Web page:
In a rare gesture by an American president, Ronald Reagan has authored a ten-page essay for the spring issue of Human Life Review in which he urges Americans to oppose abortion on demand. In his essay, Reagan emphasizes the value of human life. He writes, “Abortion concerns not just the unborn child, it concerns every one of us.”

Citing the Dred Scott decision of 1857, which denied full humanity to black Americans, Reagan draws a parallel between pro-abortion mentality and racial discrimination.

Reagan’s avid belief in legislation to overturn the 1973 Roe v. Wade decision, which legalized abortion, is well known, and his essay repeats his support of all the proposed solutions in Congress. At the same time, perhaps to a greater degree than before, he emphasizes the medical evidence that indicates unborn life is truly human, and he calls for a return to a “sanctity of human life” ethic rather than the “quality of life” ethic now in vogue.

“We must all educate ourselves to the reality of the horrors taking place. Doctors today know that unborn children can feel a touch within the womb and that they respond to pain. But how many Americans are aware that abortion techniques are allowed today in all 50 states that burn the skin of a baby with a salt solution, in an agonizing death that can last for hours?”

Reagan praises the work of Christian groups that have developed alternatives to abortion and have given care to unwed mothers. He suggests adoption as a major alternative.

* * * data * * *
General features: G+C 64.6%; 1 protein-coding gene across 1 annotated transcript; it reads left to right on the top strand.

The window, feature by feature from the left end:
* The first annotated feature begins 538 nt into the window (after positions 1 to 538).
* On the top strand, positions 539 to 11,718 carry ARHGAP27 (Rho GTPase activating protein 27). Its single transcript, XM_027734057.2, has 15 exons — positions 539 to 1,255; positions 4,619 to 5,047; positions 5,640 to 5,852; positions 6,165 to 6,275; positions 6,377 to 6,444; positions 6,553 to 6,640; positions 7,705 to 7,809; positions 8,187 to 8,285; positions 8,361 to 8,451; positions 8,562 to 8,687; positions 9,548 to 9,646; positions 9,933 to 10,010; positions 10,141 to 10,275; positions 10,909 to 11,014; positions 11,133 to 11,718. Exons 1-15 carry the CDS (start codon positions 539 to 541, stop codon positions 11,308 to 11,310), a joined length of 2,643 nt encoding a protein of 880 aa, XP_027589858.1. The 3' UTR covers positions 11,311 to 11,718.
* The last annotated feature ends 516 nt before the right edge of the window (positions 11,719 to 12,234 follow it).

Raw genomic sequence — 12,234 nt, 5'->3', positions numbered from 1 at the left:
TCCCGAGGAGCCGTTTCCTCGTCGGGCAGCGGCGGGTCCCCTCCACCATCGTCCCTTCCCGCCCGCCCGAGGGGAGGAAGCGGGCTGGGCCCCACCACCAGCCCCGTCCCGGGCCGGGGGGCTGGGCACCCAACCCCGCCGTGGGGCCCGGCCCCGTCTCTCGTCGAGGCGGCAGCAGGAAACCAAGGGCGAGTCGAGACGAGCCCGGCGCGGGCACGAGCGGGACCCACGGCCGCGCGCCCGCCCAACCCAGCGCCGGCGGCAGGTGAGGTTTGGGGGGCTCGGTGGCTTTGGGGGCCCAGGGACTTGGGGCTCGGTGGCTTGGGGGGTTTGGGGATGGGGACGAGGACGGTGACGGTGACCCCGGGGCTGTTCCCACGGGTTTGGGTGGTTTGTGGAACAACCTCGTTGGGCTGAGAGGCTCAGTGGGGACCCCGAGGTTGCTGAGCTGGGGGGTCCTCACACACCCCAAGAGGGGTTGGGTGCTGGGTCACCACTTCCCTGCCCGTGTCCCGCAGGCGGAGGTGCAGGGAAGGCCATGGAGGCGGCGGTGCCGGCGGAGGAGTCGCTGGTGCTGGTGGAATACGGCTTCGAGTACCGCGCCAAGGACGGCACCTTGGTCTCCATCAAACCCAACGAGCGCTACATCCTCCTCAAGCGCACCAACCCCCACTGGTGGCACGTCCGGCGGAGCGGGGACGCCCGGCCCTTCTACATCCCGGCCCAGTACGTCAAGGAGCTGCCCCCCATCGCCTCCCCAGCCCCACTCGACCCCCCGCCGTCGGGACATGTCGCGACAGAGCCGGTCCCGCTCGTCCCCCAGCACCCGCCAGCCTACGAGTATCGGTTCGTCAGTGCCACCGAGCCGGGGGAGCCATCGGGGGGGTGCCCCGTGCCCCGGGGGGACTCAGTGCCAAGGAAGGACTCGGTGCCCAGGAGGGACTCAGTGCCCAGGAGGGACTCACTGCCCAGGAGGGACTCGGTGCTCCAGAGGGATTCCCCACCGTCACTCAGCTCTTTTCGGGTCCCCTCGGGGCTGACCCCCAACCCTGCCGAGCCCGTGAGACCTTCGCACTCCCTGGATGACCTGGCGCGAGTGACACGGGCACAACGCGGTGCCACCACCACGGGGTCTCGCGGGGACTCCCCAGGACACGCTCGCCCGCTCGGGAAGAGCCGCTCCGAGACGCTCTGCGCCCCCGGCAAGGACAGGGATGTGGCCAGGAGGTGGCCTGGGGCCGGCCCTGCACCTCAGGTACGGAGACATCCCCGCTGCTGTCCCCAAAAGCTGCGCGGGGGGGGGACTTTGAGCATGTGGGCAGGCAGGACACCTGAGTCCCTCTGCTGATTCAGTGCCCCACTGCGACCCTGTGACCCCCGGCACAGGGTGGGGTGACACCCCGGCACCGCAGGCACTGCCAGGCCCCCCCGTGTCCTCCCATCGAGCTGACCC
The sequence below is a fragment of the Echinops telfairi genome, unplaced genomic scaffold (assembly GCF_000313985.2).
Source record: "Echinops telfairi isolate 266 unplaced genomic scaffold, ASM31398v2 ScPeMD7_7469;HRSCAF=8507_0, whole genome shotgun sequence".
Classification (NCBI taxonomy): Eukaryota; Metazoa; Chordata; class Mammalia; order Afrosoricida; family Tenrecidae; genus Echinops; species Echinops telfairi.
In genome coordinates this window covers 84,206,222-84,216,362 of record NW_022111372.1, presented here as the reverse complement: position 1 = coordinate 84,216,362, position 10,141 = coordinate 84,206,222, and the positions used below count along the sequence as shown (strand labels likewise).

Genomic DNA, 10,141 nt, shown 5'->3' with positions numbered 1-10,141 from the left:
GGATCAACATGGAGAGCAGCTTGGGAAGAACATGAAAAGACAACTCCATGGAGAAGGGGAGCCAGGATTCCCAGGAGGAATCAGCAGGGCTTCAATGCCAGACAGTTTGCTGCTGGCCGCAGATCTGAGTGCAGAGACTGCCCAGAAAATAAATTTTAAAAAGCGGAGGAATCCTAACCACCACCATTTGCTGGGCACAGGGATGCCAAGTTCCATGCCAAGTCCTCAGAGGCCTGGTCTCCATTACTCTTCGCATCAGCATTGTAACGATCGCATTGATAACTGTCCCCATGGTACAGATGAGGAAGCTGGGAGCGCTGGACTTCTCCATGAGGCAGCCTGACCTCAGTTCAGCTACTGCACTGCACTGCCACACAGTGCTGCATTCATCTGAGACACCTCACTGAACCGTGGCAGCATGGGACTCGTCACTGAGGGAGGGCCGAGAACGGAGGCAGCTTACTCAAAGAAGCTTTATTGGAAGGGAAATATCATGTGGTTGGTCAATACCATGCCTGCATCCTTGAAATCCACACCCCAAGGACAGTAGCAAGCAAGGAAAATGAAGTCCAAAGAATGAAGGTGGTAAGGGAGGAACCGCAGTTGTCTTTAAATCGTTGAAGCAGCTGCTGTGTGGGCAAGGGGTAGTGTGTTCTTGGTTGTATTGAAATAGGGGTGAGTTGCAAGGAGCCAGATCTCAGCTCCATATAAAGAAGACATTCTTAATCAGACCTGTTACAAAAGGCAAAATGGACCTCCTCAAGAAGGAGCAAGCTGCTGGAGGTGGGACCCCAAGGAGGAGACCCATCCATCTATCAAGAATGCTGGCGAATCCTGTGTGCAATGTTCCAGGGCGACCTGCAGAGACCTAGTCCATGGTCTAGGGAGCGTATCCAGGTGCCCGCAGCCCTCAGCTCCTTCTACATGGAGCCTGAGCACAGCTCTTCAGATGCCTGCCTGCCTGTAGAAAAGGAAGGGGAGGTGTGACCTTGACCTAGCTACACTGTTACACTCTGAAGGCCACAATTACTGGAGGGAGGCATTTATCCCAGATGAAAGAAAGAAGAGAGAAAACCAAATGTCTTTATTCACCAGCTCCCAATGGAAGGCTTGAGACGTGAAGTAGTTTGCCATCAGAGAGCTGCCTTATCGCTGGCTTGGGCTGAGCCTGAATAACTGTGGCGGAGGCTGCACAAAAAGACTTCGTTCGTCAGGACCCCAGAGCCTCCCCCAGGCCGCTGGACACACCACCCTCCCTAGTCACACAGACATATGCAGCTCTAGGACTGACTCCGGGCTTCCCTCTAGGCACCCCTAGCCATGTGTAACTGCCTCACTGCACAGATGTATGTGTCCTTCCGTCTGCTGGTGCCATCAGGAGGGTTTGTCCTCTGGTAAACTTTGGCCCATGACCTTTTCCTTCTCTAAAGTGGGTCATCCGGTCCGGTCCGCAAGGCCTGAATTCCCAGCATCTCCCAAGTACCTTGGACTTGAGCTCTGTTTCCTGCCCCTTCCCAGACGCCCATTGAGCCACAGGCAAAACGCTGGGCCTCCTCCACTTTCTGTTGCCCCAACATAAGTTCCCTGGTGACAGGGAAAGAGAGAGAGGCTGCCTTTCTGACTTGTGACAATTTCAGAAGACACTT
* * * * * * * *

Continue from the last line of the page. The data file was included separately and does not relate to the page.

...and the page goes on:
His essay has provided a welcome boost to a prolife movement whose legislative endeavors are receiving scant attention in Congress and the media. The editor of the Review, J. P. McFadden, said it is the most significant essay his eight-year-old quarterly journal has ever published. The Review is published by the Human Life Foundation, a nonprofit organization that financially supports efforts to protect and care for infants who would otherwise have been aborted.

McFadden floated the idea of a presidential essay among Washington prolife advocates last year. After the January 22 March for Life, the suggestion was passed along to Reagan during a meeting with prolife leaders. “A week or so later, I heard he had approved the idea,” McFadden said. By the end of March, the manuscript arrived. The article was actually a team effort of White House staff people, with personal contributions from the President.

Entitled “Abortion and the Conscience of the Nation,” the article ends with a reference to Abraham Lincoln’s statement that America would not be truly free as long as slave owning persisted. “Likewise,” Reagan writes, “we cannot survive as a free nation when some men decide that others are not fit to live and should be abandoned to abortion or infanticide.”

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